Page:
Bachelor's Degrees in Paralegal / Legal Studies

Career summary: Paralegals and Legal Assistants

Average Salary


National Average, Source: Bureau of Labor Statistics

Career Outlook

Very Good

12% job growth by 2028, which is much faster than average

Earn a degree in paralegal / legal studies from an accredited college

One of the best ways to prepare for a career in paralegal / legal studies is through a college education. A Bachelor's Degree will help you develop entry level skills, general paralegal / legal studies know how and the basic paralegal / legal studies experience you need to start your career off right. You may also consider a Continuing Education in Paralegal / Legal Studies to help you take your education and career to the next level. Please select paralegal / legal studies school below.


Paralegal legal studies original

Why should I get a paralegal degree?

A legal career may appeal to you if you enjoy logic, law, writing and research, finance, working with people, and defending their rights. However, if you are unable or don’t want to commit so much money and effort to become a lawyer, a job as a paralegal offers much of the same work. You will not be able to present cases in court or give legal advice, but your duties will be similar to a lawyer’s in other ways. And if full attorneyship is your end goal, legal assistance could also serve as a launchpad.

Job Description

What kinds of jobs could I get with my paralegal degree?

You can choose to specialize in different areas, like litigation, bankruptcy, corporate law, intellectual property, family law, personal injury, or others. Besides paralegal, some jobs include secretaries, payroll specialists, court clerks, compliance assistants, and legal analysts. A few related careers are in criminal justice administration, claims examination, occupational health and safety, accounting, and real estate.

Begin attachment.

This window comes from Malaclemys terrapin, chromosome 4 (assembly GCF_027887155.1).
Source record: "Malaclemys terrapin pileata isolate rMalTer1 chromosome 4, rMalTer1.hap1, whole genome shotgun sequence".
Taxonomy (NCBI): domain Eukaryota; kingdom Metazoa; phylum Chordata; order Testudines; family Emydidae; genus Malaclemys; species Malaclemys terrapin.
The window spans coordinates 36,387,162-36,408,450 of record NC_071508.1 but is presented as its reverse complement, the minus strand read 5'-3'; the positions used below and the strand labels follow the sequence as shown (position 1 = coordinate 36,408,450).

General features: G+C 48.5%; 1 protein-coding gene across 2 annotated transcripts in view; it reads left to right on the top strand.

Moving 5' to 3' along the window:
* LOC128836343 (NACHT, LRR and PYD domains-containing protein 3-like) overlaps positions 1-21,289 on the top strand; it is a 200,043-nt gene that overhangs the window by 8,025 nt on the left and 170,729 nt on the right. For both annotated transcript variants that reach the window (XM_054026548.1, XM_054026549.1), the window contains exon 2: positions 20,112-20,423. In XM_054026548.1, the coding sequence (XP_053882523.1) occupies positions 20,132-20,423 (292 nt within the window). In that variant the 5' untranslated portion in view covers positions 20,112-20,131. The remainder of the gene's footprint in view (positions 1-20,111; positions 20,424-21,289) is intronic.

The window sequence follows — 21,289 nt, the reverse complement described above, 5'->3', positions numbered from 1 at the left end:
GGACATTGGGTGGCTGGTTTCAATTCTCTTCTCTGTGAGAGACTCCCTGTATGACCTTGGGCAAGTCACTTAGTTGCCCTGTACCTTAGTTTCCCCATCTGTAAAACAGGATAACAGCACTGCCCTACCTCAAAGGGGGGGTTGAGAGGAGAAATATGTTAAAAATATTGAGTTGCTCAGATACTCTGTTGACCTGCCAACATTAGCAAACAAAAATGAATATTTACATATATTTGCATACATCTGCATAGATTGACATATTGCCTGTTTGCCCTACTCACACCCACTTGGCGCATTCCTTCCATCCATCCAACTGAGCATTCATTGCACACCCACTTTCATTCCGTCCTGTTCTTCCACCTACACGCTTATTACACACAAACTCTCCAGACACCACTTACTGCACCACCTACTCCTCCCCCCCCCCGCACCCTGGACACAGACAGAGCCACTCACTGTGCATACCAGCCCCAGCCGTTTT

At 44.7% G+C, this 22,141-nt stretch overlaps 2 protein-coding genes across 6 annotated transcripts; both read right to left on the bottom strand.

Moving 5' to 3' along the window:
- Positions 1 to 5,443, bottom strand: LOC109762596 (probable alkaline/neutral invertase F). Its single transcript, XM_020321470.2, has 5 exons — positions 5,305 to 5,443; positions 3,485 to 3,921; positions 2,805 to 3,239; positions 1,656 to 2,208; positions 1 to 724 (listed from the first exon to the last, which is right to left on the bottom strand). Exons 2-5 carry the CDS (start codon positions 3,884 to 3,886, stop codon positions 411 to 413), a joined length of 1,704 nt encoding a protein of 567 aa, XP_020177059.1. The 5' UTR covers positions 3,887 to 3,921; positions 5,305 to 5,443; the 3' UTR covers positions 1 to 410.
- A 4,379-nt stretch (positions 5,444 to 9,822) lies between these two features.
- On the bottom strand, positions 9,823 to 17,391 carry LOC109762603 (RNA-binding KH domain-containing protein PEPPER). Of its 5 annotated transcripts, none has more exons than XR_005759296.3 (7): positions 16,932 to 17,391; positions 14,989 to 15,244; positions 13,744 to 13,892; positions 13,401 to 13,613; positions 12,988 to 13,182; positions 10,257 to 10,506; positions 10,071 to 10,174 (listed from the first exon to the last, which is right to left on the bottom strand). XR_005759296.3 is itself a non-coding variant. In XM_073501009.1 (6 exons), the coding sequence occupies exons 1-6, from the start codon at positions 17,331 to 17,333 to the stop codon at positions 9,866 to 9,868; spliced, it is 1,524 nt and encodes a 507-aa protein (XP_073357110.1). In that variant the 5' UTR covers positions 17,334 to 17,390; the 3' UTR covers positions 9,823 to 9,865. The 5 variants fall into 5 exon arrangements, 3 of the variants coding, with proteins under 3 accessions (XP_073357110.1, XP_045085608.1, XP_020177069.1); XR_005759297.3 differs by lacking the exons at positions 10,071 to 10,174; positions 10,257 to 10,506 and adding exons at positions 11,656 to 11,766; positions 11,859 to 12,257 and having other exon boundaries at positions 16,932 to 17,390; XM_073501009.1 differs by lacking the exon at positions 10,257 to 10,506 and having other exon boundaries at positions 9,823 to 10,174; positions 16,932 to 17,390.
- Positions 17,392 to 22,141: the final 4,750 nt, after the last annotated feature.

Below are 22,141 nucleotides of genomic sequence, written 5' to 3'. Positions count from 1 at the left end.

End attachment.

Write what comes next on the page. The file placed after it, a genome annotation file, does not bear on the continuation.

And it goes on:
5 Common Jobs

  • paralegal
  • legal secretary
  • payroll specialist
  • compliance assistant
  • court clerk


How much do paralegals make?

The average salary for a paralegal/legal assistant is $51,740. Legal secretaries make around $47,300. Law clerks average $54,010. (Compare this to a lawyer’s earnings about $123,000.)

Career Outlook

How is the job market?

The outlook is excellent for careers in legal assistance! There will be competition, but prospects are projected to increase much faster than average. A growing demand for paralegals and secretaries, particularly who have proficiency with technology and software, provides many new opportunities in the coming years. The most common employers are law firms, federal agencies, insurance carriers, businesses, and employment services.

Career Path

What skills do I need?

The most important skills you need as a legal assistant are good communication, writing, and researching. Your job description is likely to include conducting interviews, scheduling things, taking statements, and interacting between clients, opposition, and your supervising attorney. You will also be expected to draft various legal documents and collect research and evidence. Also, organization, cooperation, and technology use are vital to paralegals.

What training will I need for my paralegal career?

Usually an associate’s degree or certificate in paralegal studies will be sufficient, although you can go further. Over a thousand colleges and postgrad schools offer formal paralegal studies programs; some 260 paralegal studies programs are approved by the American Bar Association, giving you better opportunity for employment. Courses in these programs teach you legal research, computers and software, and other aspects of law and. They may also place you in an internship, which is particularly useful when seeking a job. Sometimes employers train you on the job.

Salary and career outlook data provided by the U.S. Bureau of Labor Statistics.

Learning Format



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